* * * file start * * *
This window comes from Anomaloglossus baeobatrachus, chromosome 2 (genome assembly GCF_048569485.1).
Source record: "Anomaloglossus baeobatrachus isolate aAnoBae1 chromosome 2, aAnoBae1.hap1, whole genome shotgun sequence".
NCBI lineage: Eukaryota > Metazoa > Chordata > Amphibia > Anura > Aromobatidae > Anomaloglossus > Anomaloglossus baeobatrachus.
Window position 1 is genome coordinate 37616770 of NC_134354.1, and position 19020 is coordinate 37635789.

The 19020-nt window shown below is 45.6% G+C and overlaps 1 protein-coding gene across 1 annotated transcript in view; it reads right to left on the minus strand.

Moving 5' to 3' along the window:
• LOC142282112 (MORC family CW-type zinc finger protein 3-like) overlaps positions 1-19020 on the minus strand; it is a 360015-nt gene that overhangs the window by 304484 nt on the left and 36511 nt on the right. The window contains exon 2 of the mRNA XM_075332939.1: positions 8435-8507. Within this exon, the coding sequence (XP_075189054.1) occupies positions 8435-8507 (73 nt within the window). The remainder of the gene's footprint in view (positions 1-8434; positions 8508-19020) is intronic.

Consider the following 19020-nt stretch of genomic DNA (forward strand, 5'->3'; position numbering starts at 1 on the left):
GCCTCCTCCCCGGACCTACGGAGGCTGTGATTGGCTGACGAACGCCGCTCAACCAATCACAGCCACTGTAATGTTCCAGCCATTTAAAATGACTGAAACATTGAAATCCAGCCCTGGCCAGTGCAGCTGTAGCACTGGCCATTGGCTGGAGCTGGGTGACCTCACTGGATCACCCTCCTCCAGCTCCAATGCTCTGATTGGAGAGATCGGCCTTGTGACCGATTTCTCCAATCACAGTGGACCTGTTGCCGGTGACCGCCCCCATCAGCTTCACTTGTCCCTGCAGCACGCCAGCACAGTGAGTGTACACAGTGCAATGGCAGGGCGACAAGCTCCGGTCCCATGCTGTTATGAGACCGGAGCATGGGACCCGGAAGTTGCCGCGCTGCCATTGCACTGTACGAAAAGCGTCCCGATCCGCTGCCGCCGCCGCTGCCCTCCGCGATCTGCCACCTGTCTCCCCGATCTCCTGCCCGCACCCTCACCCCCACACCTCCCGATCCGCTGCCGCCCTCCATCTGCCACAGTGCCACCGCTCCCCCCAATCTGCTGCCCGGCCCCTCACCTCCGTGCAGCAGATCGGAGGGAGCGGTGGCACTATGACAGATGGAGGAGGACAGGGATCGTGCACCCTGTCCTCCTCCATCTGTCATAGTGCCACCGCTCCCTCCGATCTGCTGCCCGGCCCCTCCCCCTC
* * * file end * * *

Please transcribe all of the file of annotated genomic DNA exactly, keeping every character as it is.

This window comes from Anomaloglossus baeobatrachus, chromosome 2 (genome assembly GCF_048569485.1).
Source record: "Anomaloglossus baeobatrachus isolate aAnoBae1 chromosome 2, aAnoBae1.hap1, whole genome shotgun sequence".
NCBI lineage: Eukaryota > Metazoa > Chordata > Amphibia > Anura > Aromobatidae > Anomaloglossus > Anomaloglossus baeobatrachus.
Window position 1 is genome coordinate 37616770 of NC_134354.1, and position 19020 is coordinate 37635789.

The 19020-nt window shown below is 45.6% G+C and overlaps 1 protein-coding gene across 1 annotated transcript in view; it reads right to left on the minus strand.

Moving 5' to 3' along the window:
• LOC142282112 (MORC family CW-type zinc finger protein 3-like) overlaps positions 1-19020 on the minus strand; it is a 360015-nt gene that overhangs the window by 304484 nt on the left and 36511 nt on the right. The window contains exon 2 of the mRNA XM_075332939.1: positions 8435-8507. Within this exon, the coding sequence (XP_075189054.1) occupies positions 8435-8507 (73 nt within the window). The remainder of the gene's footprint in view (positions 1-8434; positions 8508-19020) is intronic.

Consider the following 19020-nt stretch of genomic DNA (forward strand, 5'->3'; position numbering starts at 1 on the left):
GCCTCCTCCCCGGACCTACGGAGGCTGTGATTGGCTGACGAACGCCGCTCAACCAATCACAGCCACTGTAATGTTCCAGCCATTTAAAATGACTGAAACATTGAAATCCAGCCCTGGCCAGTGCAGCTGTAGCACTGGCCATTGGCTGGAGCTGGGTGACCTCACTGGATCACCCTCCTCCAGCTCCAATGCTCTGATTGGAGAGATCGGCCTTGTGACCGATTTCTCCAATCACAGTGGACCTGTTGCCGGTGACCGCCCCCATCAGCTTCACTTGTCCCTGCAGCACGCCAGCACAGTGAGTGTACACAGTGCAATGGCAGGGCGACAAGCTCCGGTCCCATGCTGTTATGAGACCGGAGCATGGGACCCGGAAGTTGCCGCGCTGCCATTGCACTGTACGAAAAGCGTCCCGATCCGCTGCCGCCGCCGCTGCCCTCCGCGATCTGCCACCTGTCTCCCCGATCTCCTGCCCGCACCCTCACCCCCACACCTCCCGATCCGCTGCCGCCCTCCATCTGCCACAGTGCCACCGCTCCCCCCAATCTGCTGCCCGGCCCCTCACCTCCGTGCAGCAGATCGGAGGGAGCGGTGGCACTATGACAGATGGAGGAGGACAGGGATCGTGCACCCTGTCCTCCTCCATCTGTCATAGTGCCACCGCTCCCTCCGATCTGCTGCCCGGCCCCTCCCCCTC